Dear Mary Jo,
My partner is getting anxious about the changes that will happen in our relationship when the baby comes, so what changes can we expect in our relationship?
One of the biggest factors leading to the tension and issues in your relationship after childbirth will be tiredness. That combined with hormonal changes will contribute to the emotional chaos you feel inside and that your partner will react to. Before the baby you have time to go out on the weekends and get together with friends, but now you’re so tired and busy keeping up with the demands of an infant that you may be too tired to go out. Feeling left out with your partner is a common feeling among couples, so get involved with sharing the chores and working together. Also, the only thing you both talk about will be the baby, which may make you lonely for the way things used to be.
Things to do that help:
- Find time for just the two of you.
- Due to the exhaustion and demands you may feel less sexual with your partner as well. Understanding your needs as well as your partner’s can help you both work through this with more hugging, cuddling and keeping your intimacy close.
- Communication becomes even more important after baby. Keeping feelings inside will eventually bubble over, so make sure you talk about what you’re feeling and what you need to continue feeling loved.
- When friends offer to help, let them. If they ask what they can do, give them a list. You need babysitters, dinners, and moral support.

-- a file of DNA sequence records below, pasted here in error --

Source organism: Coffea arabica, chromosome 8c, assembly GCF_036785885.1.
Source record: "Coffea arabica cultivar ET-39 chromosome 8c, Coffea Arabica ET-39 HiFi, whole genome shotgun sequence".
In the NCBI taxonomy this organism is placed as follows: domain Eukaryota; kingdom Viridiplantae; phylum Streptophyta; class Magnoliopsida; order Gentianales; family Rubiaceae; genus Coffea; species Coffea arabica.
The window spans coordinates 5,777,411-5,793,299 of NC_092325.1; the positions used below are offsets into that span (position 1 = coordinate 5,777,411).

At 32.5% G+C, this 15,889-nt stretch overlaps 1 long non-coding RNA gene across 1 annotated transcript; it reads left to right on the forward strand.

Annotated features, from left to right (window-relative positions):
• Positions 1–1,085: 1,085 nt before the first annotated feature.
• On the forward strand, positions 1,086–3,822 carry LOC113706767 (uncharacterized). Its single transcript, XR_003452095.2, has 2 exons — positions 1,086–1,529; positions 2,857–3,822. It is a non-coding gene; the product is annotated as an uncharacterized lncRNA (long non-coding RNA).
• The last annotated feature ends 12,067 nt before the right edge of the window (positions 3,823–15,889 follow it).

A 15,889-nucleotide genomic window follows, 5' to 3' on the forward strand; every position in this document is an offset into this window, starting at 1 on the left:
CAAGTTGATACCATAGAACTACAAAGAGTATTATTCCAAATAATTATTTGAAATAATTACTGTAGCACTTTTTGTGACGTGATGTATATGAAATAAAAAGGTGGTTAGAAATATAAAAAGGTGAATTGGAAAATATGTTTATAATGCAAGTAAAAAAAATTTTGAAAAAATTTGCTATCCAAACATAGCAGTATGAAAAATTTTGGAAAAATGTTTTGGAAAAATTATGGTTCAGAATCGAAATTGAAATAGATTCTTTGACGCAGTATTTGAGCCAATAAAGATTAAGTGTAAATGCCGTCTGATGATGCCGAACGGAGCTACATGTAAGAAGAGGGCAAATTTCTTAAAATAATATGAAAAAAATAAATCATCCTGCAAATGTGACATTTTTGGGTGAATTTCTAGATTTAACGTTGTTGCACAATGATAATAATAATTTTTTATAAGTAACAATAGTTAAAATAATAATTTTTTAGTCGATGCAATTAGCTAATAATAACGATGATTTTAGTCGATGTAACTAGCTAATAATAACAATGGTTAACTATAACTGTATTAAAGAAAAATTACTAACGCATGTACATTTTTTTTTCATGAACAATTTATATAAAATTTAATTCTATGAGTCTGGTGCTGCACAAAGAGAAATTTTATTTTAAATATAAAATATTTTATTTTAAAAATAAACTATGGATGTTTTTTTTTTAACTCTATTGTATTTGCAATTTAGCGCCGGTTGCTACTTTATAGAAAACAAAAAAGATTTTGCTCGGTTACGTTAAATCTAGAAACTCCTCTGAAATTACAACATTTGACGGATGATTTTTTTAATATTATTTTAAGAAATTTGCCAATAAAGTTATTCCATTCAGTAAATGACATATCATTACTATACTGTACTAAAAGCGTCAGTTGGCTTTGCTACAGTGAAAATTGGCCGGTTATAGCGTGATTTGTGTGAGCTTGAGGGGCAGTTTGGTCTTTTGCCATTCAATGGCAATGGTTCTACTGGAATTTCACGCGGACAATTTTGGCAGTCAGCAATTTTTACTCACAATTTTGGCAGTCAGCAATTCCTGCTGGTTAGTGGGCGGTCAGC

Post-partum depression is real and many times is so subtle it goes unnoticed until it is severe. If you begin feeling overwhelmed, out of control with fear of hurting your baby or crying frequently, go to the doctor and talk to them about your increased sadness and fear. Many times the partner sees the first signs of depression much sooner than the person suffering from depression.
Dear Mary Jo,
How do I get my grown children to warm up to my new boyfriend?
Grown kids have many reasons not to approve of their mom or dad’s new friend, but whatever the reason is in your case here are things that may help.
- Don’t share romantic details. If you’re getting serious, it’s important to talk to the children about it, but if you’re on a friend basis only, don’t feel the need to tell them everything.
- Prioritize your time with them without your boyfriend. No matter how old your kids are, they need to know they aren’t losing you to your new boyfriend.
- Don’t let your kids dictate how things should be in your relationship, but be willing to negotiate with them regarding family events they want only you to attend.
- Tell your kids if things are getting serious with your new partner. Kids should be told if you are planning a marriage or lifestyle commitment together. Kids feel betrayed if a parent elopes or runs away to get married without their knowledge.
- Advocating for yourself is okay. It’s fine to let the kids know that now that they’re grown you do have a right to live your own life.
It is important to listen to your kids, hear and value what they say. Sometimes they see things you don’t in the blind spot of love.